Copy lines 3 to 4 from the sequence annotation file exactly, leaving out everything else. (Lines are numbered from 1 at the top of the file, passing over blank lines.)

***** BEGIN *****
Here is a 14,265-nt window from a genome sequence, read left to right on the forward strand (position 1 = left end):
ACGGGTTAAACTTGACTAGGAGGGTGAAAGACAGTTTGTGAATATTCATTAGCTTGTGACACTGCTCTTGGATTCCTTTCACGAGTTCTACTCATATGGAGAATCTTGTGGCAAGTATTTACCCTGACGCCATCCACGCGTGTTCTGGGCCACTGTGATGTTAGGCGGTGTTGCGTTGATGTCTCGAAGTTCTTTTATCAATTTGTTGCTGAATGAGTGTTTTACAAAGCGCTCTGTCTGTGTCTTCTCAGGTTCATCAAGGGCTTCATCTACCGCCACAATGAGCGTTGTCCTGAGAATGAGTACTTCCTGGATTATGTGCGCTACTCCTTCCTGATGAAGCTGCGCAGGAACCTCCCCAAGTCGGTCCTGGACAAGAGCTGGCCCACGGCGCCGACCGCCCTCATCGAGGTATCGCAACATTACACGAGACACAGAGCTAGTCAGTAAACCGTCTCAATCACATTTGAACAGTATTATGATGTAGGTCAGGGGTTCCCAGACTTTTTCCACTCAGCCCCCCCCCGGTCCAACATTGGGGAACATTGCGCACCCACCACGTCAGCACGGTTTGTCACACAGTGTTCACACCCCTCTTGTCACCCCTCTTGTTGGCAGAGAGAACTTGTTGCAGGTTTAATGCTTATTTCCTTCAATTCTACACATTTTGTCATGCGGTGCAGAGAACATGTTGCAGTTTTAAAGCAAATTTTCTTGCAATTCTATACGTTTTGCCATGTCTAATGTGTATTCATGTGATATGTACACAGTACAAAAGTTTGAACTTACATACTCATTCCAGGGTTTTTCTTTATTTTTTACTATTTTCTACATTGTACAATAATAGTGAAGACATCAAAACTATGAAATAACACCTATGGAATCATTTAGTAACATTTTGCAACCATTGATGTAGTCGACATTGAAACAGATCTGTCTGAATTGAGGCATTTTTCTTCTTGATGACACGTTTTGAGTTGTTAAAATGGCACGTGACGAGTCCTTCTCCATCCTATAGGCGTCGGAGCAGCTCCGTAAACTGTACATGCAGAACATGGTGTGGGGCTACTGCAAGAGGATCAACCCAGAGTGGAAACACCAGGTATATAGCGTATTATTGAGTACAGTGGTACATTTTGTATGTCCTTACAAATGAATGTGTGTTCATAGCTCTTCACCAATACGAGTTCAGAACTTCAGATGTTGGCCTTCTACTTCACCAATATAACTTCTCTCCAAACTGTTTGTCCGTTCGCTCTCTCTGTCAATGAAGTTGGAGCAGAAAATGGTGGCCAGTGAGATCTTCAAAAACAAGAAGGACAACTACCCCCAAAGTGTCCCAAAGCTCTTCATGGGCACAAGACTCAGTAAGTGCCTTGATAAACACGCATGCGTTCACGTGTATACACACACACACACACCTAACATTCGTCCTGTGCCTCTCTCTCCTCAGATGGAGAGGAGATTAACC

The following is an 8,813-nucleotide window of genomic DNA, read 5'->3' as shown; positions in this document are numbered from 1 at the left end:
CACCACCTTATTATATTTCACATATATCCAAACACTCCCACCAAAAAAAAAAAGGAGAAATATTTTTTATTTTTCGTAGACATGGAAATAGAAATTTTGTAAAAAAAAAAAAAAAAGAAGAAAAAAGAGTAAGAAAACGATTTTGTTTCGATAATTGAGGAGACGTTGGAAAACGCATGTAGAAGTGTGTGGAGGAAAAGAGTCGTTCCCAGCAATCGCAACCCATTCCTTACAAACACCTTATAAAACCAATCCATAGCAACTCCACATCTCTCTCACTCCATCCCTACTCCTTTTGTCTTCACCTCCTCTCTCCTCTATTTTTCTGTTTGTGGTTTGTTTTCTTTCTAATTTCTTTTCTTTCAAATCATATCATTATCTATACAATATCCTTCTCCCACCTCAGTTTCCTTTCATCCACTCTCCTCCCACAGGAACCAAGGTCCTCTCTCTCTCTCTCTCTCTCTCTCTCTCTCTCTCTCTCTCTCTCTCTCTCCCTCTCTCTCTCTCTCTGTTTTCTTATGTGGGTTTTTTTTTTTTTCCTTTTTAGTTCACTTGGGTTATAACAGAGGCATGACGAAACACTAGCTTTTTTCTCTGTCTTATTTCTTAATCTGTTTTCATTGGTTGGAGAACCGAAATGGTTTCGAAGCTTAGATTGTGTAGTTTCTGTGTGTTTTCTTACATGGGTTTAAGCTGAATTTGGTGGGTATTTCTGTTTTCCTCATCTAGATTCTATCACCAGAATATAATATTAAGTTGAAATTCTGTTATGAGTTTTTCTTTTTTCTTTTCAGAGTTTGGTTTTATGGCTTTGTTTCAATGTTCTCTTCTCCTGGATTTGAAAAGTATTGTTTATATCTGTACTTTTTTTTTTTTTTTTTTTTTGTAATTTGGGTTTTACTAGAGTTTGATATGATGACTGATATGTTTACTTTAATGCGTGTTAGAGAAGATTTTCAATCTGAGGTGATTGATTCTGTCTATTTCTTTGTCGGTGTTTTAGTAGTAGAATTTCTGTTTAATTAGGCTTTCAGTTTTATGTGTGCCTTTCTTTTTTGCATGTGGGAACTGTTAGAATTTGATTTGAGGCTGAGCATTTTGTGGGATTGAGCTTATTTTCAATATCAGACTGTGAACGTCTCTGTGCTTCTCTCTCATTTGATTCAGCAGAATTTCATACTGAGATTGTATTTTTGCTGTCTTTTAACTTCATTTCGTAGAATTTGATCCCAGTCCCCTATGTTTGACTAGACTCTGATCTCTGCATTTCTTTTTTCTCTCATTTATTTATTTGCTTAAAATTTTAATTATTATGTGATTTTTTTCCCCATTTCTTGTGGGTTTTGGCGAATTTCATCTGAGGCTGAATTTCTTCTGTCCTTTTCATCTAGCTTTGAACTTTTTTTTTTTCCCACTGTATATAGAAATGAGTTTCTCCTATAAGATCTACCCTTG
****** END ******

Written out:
The following is an 8,813-nucleotide window of genomic DNA, read 5'->3' as shown; positions in this document are numbered from 1 at the left end:
CACCACCTTATTATATTTCACATATATCCAAACACTCCCACCAAAAAAAAAAAGGAGAAATATTTTTTATTTTTCGTAGACATGGAAATAGAAATTTTGTAAAAAAAAAAAAAAAAGAAGAAAAAAGAGTAAGAAAACGATTTTGTTTCGATAATTGAGGAGACGTTGGAAAACGCATGTAGAAGTGTGTGGAGGAAAAGAGTCGTTCCCAGCAATCGCAACCCATTCCTTACAAACACCTTATAAAACCAATCCATAGCAACTCCACATCTCTCTCACTCCATCCCTACTCCTTTTGTCTTCACCTCCTCTCTCCTCTATTTTTCTGTTTGTGGTTTGTTTTCTTTCTAATTTCTTTTCTTTCAAATCATATCATTATCTATACAATATCCTTCTCCCACCTCAGTTTCCTTTCATCCACTCTCCTCCCACAGGAACCAAGGTCCTCTCTCTCTCTCTCTCTCTCTCTCTCTCTCTCTCTCTCTCTCTCTCTCTCCCTCTCTCTCTCTCTCTGTTTTCTTATGTGGGTTTTTTTTTTTTTCCTTTTTAGTTCACTTGGGTTATAACAGAGGCATGACGAAACACTAGCTTTTTTCTCTGTCTTATTTCTTAATCTGTTTTCATTGGTTGGAGAACCGAAATGGTTTCGAAGCTTAGATTGTGTAGTTTCTGTGTGTTTTCTTACATGGGTTTAAGCTGAATTTGGTGGGTATTTCTGTTTTCCTCATCTAGATTCTATCACCAGAATATAATATTAAGTTGAAATTCTGTTATGAGTTTTTCTTTTTTCTTTTCAGAGTTTGGTTTTATGGCTTTGTTTCAATGTTCTCTTCTCCTGGATTTGAAAAGTATTGTTTATATCTGTACTTTTTTTTTTTTTTTTTTTTTGTAATTTGGGTTTTACTAGAGTTTGATATGATGACTGATATGTTTACTTTAATGCGTGTTAGAGAAGATTTTCAATCTGAGGTGATTGATTCTGTCTATTTCTTTGTCGGTGTTTTAGTAGTAGAATTTCTGTTTAATTAGGCTTTCAGTTTTATGTGTGCCTTTCTTTTTTGCATGTGGGAACTGTTAGAATTTGATTTGAGGCTGAGCATTTTGTGGGATTGAGCTTATTTTCAATATCAGACTGTGAACGTCTCTGTGCTTCTCTCTCATTTGATTCAGCAGAATTTCATACTGAGATTGTATTTTTGCTGTCTTTTAACTTCATTTCGTAGAATTTGATCCCAGTCCCCTATGTTTGACTAGACTCTGATCTCTGCATTTCTTTTTTCTCTCATTTATTTATTTGCTTAAAATTTTAATTATTATGTGATTTTTTTCCCCATTTCTTGTGGGTTTTGGCGAATTTCATCTGAGGCTGAATTTCTTCTGTCCTTTTCATCTAGCTTTGAACTTTTTTTTTTTCCCACTGTATATAGAAATGAGTTTCTCCTATAAGATCTACCCTTG